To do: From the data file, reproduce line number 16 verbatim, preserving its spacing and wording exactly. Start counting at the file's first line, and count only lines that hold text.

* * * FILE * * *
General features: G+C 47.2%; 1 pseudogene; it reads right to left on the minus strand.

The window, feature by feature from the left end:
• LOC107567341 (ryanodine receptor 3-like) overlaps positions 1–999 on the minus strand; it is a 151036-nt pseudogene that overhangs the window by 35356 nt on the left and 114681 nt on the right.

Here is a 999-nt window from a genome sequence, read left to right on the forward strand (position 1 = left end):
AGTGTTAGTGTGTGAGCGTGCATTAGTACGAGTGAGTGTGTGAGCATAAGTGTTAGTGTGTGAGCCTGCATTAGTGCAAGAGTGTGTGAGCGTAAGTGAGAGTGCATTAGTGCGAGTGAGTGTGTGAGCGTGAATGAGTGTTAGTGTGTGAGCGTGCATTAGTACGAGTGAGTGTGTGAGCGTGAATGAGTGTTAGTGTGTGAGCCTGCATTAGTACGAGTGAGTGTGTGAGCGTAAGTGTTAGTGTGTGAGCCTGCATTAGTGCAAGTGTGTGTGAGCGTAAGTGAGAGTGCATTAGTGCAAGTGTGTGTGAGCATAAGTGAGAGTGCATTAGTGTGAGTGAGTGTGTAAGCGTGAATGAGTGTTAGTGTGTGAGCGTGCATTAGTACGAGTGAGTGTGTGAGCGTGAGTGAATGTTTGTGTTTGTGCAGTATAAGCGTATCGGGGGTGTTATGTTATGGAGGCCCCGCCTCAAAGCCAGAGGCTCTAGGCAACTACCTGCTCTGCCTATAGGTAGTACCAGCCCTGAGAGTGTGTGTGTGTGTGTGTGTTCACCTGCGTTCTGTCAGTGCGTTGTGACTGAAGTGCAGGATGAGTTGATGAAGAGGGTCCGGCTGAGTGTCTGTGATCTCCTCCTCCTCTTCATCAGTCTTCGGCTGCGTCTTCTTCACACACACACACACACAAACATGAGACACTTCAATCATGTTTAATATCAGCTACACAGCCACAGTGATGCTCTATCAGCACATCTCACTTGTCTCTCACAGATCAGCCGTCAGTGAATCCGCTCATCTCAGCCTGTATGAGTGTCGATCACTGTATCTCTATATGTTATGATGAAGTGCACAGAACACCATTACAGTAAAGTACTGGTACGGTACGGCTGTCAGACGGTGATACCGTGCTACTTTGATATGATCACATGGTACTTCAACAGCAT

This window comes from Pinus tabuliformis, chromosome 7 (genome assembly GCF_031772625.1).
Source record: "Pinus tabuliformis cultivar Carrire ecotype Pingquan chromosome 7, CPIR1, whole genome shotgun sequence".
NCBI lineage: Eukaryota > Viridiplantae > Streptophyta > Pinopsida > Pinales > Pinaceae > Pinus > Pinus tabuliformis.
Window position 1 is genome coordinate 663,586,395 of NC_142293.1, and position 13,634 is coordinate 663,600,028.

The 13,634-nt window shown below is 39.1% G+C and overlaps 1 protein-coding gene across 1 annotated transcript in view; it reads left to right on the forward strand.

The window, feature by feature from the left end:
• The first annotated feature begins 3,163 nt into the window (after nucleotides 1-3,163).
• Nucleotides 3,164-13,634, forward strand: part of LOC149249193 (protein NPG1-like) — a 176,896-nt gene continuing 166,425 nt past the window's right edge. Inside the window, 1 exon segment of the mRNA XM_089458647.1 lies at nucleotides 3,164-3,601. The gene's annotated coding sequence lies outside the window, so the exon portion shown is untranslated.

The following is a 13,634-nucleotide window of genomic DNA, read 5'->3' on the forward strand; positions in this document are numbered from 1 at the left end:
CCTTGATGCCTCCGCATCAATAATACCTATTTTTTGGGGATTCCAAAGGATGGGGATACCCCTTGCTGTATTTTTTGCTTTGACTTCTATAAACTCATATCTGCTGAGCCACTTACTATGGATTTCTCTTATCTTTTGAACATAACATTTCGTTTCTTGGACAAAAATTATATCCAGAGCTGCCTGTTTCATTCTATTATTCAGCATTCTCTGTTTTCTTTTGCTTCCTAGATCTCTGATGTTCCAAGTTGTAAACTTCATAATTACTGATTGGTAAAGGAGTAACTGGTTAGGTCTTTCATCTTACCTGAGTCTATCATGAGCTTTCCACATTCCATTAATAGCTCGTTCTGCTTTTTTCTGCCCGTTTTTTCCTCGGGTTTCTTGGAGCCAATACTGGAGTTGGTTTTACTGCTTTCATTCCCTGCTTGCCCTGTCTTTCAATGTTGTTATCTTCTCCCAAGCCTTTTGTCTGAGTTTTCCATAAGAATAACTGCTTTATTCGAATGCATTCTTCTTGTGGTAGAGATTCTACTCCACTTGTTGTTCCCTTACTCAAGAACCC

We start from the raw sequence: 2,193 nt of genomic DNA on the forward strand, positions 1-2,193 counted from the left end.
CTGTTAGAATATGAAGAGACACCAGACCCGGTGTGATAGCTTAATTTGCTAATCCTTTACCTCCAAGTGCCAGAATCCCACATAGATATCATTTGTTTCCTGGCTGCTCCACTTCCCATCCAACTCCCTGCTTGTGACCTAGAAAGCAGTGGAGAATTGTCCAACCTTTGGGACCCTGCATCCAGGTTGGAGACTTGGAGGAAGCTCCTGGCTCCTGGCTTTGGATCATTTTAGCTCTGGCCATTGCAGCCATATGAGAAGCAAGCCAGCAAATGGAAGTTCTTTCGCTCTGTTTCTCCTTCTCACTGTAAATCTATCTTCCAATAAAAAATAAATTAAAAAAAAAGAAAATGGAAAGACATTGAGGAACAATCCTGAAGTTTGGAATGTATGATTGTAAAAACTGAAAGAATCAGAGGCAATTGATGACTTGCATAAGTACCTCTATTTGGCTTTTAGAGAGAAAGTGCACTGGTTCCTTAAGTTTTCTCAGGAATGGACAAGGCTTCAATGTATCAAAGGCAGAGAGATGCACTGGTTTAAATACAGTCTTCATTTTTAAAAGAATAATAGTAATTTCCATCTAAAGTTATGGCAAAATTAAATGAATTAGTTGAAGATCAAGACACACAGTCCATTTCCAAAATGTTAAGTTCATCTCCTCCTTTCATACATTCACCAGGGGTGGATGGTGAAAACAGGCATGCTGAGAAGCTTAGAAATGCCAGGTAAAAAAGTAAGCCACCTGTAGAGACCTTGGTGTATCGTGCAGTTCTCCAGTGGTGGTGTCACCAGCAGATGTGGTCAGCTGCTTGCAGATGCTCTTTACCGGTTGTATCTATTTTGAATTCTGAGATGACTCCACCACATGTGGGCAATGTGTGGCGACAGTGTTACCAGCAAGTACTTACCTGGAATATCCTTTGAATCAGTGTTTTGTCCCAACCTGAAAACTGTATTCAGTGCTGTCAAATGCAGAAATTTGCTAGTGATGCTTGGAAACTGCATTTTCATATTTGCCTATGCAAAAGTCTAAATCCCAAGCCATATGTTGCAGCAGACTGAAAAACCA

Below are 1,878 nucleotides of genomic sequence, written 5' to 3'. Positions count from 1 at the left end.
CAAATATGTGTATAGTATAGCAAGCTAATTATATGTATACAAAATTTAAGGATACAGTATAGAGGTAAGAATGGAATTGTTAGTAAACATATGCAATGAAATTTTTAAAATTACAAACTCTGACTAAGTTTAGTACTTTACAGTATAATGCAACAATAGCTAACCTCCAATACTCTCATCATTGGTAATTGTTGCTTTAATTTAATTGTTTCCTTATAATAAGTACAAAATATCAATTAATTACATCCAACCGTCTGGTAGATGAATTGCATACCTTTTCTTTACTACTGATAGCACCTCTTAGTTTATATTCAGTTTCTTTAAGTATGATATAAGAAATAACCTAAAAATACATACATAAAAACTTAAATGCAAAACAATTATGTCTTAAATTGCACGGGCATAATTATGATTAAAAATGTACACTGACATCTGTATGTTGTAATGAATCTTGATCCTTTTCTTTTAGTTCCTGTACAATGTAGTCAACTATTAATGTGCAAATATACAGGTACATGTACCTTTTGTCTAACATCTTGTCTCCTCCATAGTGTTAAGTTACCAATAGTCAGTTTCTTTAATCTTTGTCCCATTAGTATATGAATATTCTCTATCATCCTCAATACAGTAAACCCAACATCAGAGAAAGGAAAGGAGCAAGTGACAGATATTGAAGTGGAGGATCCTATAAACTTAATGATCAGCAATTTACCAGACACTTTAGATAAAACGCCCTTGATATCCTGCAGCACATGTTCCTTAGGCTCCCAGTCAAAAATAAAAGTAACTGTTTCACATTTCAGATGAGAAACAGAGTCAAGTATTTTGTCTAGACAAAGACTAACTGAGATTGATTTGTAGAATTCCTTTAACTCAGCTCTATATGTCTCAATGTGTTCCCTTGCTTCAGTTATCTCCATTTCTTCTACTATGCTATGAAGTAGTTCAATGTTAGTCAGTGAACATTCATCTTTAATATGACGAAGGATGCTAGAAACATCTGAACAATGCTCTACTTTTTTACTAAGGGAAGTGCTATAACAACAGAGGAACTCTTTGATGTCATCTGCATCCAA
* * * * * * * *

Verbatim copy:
We start from the raw sequence: 2,193 nt of genomic DNA on the forward strand, positions 1-2,193 counted from the left end.